W-Files: Floyd Kane
From the boardroom to the writers’ room
By Cameron Archer
Admitting he’s always been a writer, Floyd Kane’s career trajectory in the field hasn’t exactly been straightforward. Trained as a lawyer, he worked on the business side of production companies, moving all the way up to VP of creative and business affairs at Halifax Film Company (now DHX Media), before he walked away from the executive suite in 2010 to launch his own shingle, Freddie Films. But even before that, he got his first taste of showrunning with the Halifax-based soap opera North/South in 2006, wrote feature film Across the Line and for series including Continuum. Kane returned to his Haligonian (and legal) roots to create/showrun law-focused drama Diggstown (Freddie Films/Circle Blue Entertainment/DHX Media) for CBC. A well-reviewed first season, which broke new ground for the pubcaster in featuring a black female lead, went to air this past winter and it's just been renewed for a second season.
How difficult was the transition from law to scripted television?
The transition was incredibly difficult. In our industry, I feel that when people have placed you into one box — in my case, business affairs — there is a reluctance to see you as anything else. Writing was my first love. I have been writing since I was eight years old. I wrote a novel — garbage. But still, I was in Grade 8 at the time. Ten years ago, I decided to quit my job as a senior executive and write full time.
What challenges arose in pitching Diggstown to CBC, given the overall market in Canada?
CBC was entirely open to a show like Diggstown. I think they’ve always been open to shows exploring these sorts of characters and communities. Like all of us, however, we need partners, and finding international financing partners for series with black leads can be challenging. I’m not sure five years ago I would have been able to pitch this show with the same result, but I think things are starting to change, internationally. At the moment, I see opportunities, not challenges. North/South [which lasted just one season] is the one that got away. The construction industry is a perfect reflection of class in society. I loved that show. Still do. One day...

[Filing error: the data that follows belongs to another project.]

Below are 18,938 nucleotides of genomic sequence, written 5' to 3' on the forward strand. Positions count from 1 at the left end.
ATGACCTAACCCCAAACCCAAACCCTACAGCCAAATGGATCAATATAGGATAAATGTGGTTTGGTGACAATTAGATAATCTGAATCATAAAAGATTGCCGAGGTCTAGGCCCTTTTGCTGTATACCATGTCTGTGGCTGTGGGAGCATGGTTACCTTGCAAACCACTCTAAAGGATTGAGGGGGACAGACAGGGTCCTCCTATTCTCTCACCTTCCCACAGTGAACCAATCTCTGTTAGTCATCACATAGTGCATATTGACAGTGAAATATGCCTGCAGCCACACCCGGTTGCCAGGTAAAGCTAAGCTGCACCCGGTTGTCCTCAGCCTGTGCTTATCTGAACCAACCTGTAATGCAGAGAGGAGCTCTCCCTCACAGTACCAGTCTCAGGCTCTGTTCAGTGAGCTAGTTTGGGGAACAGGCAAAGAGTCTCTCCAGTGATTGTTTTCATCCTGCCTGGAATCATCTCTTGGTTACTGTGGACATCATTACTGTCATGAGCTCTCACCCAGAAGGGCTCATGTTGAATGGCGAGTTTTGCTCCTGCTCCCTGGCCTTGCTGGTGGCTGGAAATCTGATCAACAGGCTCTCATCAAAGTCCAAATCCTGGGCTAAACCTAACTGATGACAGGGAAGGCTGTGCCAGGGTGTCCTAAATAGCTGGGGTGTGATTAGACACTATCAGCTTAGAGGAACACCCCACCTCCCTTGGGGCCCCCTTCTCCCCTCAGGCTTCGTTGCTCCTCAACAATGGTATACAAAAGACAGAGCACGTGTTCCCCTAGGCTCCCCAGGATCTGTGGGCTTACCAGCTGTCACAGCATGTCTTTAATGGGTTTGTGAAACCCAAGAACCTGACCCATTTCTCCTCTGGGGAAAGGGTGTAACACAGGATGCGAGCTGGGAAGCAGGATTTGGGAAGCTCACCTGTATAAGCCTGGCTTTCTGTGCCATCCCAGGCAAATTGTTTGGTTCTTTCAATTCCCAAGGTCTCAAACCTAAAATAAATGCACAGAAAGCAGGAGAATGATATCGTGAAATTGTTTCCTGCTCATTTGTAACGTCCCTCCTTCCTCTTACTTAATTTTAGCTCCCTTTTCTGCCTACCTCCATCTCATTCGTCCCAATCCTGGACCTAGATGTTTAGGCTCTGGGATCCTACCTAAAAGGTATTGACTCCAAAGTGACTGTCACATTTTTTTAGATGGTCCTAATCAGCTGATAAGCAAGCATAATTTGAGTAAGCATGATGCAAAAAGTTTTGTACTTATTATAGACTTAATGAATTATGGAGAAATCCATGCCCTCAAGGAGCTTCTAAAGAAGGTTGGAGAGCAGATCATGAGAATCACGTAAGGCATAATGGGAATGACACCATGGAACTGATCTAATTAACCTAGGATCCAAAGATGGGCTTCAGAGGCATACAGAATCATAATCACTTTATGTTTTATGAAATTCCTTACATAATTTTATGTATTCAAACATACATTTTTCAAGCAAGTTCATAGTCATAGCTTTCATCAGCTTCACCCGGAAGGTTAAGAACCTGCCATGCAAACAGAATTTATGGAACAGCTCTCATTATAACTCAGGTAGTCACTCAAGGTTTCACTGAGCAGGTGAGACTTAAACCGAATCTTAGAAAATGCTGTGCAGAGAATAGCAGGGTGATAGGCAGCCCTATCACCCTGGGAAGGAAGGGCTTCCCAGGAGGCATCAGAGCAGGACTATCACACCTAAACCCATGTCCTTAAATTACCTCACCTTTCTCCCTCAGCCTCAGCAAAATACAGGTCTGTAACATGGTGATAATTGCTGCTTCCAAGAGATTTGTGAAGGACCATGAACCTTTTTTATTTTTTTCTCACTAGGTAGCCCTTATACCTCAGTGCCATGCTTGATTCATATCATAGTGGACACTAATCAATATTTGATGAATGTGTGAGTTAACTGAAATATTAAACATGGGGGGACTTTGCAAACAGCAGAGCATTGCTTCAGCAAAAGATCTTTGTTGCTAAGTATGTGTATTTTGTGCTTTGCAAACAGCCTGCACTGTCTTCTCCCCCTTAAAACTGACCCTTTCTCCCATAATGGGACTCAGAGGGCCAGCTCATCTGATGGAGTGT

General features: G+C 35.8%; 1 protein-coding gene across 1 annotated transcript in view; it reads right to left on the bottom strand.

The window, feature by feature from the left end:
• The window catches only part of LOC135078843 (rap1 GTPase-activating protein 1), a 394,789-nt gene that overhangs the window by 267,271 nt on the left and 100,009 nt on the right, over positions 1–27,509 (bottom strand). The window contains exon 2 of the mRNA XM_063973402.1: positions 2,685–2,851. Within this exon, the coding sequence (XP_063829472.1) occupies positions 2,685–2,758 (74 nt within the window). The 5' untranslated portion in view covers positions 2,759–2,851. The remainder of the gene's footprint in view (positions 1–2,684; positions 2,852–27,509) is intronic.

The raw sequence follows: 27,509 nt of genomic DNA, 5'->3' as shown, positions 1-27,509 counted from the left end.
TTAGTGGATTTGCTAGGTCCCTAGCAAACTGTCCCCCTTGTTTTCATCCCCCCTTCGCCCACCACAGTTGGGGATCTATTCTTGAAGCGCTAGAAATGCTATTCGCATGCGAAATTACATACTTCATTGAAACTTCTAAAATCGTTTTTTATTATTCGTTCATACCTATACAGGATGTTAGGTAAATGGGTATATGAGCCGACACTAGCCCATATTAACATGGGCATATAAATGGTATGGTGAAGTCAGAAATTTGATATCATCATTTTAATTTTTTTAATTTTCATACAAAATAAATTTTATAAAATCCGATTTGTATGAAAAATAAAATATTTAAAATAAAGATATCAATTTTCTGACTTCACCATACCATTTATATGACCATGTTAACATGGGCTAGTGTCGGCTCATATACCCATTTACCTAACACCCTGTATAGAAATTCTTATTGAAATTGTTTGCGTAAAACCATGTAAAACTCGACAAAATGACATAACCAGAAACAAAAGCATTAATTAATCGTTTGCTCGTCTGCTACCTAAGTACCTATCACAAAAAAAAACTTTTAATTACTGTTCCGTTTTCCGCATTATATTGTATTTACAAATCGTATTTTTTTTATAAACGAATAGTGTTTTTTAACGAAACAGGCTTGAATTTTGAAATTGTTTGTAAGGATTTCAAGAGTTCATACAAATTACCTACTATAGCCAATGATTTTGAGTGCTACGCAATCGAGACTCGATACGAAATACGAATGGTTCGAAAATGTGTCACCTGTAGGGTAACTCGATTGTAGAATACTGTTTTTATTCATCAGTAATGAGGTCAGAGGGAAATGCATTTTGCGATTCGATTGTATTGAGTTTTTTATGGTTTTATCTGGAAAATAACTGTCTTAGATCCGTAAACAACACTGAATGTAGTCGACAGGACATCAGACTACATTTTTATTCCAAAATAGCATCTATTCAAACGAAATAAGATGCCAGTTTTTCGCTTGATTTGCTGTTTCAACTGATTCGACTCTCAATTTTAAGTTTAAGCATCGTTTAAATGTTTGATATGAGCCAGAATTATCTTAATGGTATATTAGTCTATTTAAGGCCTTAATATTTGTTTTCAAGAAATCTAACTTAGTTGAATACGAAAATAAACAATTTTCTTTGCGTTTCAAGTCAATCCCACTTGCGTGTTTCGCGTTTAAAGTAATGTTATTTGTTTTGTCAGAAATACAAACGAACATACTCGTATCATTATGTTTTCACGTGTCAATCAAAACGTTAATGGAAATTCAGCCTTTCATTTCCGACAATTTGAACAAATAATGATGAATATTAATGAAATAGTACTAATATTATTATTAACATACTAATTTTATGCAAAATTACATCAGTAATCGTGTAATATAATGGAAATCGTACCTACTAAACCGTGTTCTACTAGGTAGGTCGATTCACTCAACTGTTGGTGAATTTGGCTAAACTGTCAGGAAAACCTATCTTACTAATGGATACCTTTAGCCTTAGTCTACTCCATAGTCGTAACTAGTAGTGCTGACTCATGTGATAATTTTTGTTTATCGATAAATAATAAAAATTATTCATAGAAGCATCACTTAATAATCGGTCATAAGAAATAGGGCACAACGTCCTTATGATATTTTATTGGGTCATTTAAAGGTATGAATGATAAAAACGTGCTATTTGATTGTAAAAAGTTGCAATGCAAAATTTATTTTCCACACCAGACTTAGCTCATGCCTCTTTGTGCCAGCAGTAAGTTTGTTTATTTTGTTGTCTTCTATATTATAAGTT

What are the challenges in producing and writing a network television drama like Diggstown, compared to a feature film like Across the Line?
I wanted a show that was close to the structure of The Good Wife — an ensemble with an ostensible lead. Marcie Diggs is our anchor character, but the show is about the team. The challenges are the same, I think, but film is considered a director’s medium and the other, a writer’s medium. To be honest, I feel I have more control over how Diggstown unfolds. With a feature film, I know that for the relationship with the director to work — especially if I’m producing, as well — I have to hand over the script to the director and allow him or her to make their film. In television, I’m in the editing room with the editor, solving problems and locking the picture. I’m in the grade with the colourist. I’m in the spotting sessions. It feels very different than making a film.
Why do you keep returning to Halifax as a site for your storytelling?
Halifax/Dartmouth, Nova Scotia as a whole, has this reputation for being quaint. But I think there’s an edginess to Halifax that is different from Toronto and Vancouver. Some of this is the result of how everyone is living on top of one another — neighbours. It can be a bit of a hothouse sometimes. All we’re trying to do is capture that in our frames and visually share that with the rest of the country.